On the whiteboard at the front of the room, Costa wrote out an algebra problem for her to solve:
8x2 – 7 = 505.
“She’s one of only two people with Down syndrome who I’ve ever known to be capable of doing algebra,” Costa said. “Normally we give her a problem before she goes to bed.” As she solved the equation, taking six steps to conclude that X equals 8, he said, “It’s basically instead of a bedtime story.” This past Christmas, he proudly noted, he gave her the Rosetta Stone language program for learning Portuguese, and by March she had finished with Level 1 and begun Level 2.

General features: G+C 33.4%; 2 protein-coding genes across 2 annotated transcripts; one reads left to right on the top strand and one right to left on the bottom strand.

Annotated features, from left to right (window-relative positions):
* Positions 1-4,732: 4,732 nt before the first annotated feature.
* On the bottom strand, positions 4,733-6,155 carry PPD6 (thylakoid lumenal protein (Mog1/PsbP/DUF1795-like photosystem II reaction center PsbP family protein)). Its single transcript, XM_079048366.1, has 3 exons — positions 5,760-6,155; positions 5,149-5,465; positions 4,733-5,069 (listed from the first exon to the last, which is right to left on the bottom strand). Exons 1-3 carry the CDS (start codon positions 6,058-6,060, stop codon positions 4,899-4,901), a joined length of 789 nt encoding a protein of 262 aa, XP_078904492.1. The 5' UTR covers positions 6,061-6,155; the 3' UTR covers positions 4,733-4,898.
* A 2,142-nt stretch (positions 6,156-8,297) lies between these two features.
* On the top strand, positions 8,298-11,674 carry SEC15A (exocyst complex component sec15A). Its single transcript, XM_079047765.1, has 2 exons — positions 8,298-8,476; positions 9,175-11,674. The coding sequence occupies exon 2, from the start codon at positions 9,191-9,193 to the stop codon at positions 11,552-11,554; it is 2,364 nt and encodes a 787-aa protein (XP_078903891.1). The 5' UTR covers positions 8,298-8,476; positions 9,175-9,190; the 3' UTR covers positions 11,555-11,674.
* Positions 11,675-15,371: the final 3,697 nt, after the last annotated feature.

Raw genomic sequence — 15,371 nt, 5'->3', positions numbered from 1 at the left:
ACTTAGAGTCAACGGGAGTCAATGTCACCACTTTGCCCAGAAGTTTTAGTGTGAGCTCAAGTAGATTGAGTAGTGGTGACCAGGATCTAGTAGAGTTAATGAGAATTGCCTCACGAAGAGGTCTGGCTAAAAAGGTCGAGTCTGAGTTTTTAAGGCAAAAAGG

When I read this article, I immediately contacted Dr. Alberto Costa and asked him, “How did you teach her?” Simply stated, he taught her one step at a time and did not move on until she had mastered the previous step. BRILLIANT!
Though this may at first seem to take longer, how many of us have seen students forget the steps.
Knowing that we use working memory, visual-spatial processing, language, and critical thinking skills for all subjects, join us for the Building Better Minds in the Bluegrass conference to understand how to develop these abilities in all students.